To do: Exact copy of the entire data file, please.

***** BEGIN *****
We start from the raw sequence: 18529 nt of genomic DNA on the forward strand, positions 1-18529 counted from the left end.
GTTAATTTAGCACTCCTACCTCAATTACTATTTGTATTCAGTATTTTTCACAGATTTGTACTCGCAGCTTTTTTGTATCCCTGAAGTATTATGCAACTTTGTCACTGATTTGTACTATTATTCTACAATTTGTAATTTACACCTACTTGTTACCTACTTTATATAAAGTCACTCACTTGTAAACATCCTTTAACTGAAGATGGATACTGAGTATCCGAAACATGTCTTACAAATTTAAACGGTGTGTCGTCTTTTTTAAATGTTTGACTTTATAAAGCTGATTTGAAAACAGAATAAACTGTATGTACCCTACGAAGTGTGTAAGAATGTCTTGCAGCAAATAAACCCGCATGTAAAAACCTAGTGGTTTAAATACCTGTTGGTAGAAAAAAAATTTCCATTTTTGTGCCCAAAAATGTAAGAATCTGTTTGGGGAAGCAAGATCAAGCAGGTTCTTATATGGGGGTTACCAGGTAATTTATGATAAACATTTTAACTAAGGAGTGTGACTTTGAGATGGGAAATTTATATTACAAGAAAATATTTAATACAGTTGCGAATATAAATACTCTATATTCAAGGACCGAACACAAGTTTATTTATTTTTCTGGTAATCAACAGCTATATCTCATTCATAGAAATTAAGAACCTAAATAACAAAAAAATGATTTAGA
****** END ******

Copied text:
We start from the raw sequence: 18529 nt of genomic DNA on the forward strand, positions 1-18529 counted from the left end.
GTTAATTTAGCACTCCTACCTCAATTACTATTTGTATTCAGTATTTTTCACAGATTTGTACTCGCAGCTTTTTTGTATCCCTGAAGTATTATGCAACTTTGTCACTGATTTGTACTATTATTCTACAATTTGTAATTTACACCTACTTGTTACCTACTTTATATAAAGTCACTCACTTGTAAACATCCTTTAACTGAAGATGGATACTGAGTATCCGAAACATGTCTTACAAATTTAAACGGTGTGTCGTCTTTTTTAAATGTTTGACTTTATAAAGCTGATTTGAAAACAGAATAAACTGTATGTACCCTACGAAGTGTGTAAGAATGTCTTGCAGCAAATAAACCCGCATGTAAAAACCTAGTGGTTTAAATACCTGTTGGTAGAAAAAAAATTTCCATTTTTGTGCCCAAAAATGTAAGAATCTGTTTGGGGAAGCAAGATCAAGCAGGTTCTTATATGGGGGTTACCAGGTAATTTATGATAAACATTTTAACTAAGGAGTGTGACTTTGAGATGGGAAATTTATATTACAAGAAAATATTTAATACAGTTGCGAATATAAATACTCTATATTCAAGGACCGAACACAAGTTTATTTATTTTTCTGGTAATCAACAGCTATATCTCATTCATAGAAATTAAGAACCTAAATAACAAAAAAATGATTTAGA